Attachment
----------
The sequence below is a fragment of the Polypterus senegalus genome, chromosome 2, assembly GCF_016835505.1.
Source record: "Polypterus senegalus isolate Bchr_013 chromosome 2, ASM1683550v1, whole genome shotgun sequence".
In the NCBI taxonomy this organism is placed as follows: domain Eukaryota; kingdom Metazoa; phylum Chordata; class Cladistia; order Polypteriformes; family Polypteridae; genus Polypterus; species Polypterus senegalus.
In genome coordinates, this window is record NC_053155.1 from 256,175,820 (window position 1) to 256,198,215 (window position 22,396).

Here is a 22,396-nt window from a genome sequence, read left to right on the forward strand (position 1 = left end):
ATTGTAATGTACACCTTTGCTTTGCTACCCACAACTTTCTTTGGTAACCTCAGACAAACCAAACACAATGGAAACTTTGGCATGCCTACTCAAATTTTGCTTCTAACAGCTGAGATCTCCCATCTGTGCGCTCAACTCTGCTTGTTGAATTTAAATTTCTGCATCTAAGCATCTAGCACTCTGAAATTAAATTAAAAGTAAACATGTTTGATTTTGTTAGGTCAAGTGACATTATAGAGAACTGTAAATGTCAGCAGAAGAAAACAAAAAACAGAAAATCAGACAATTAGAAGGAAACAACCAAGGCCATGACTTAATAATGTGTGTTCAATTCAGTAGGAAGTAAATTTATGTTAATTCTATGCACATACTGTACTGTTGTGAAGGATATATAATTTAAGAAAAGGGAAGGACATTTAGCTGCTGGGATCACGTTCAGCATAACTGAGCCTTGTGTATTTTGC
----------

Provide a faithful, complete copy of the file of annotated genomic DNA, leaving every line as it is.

The sequence below is a fragment of the Polypterus senegalus genome, chromosome 2, assembly GCF_016835505.1.
Source record: "Polypterus senegalus isolate Bchr_013 chromosome 2, ASM1683550v1, whole genome shotgun sequence".
In the NCBI taxonomy this organism is placed as follows: domain Eukaryota; kingdom Metazoa; phylum Chordata; class Cladistia; order Polypteriformes; family Polypteridae; genus Polypterus; species Polypterus senegalus.
In genome coordinates, this window is record NC_053155.1 from 256,175,820 (window position 1) to 256,198,215 (window position 22,396).

Here is a 22,396-nt window from a genome sequence, read left to right on the forward strand (position 1 = left end):
ATTGTAATGTACACCTTTGCTTTGCTACCCACAACTTTCTTTGGTAACCTCAGACAAACCAAACACAATGGAAACTTTGGCATGCCTACTCAAATTTTGCTTCTAACAGCTGAGATCTCCCATCTGTGCGCTCAACTCTGCTTGTTGAATTTAAATTTCTGCATCTAAGCATCTAGCACTCTGAAATTAAATTAAAAGTAAACATGTTTGATTTTGTTAGGTCAAGTGACATTATAGAGAACTGTAAATGTCAGCAGAAGAAAACAAAAAACAGAAAATCAGACAATTAGAAGGAAACAACCAAGGCCATGACTTAATAATGTGTGTTCAATTCAGTAGGAAGTAAATTTATGTTAATTCTATGCACATACTGTACTGTTGTGAAGGATATATAATTTAAGAAAAGGGAAGGACATTTAGCTGCTGGGATCACGTTCAGCATAACTGAGCCTTGTGTATTTTGC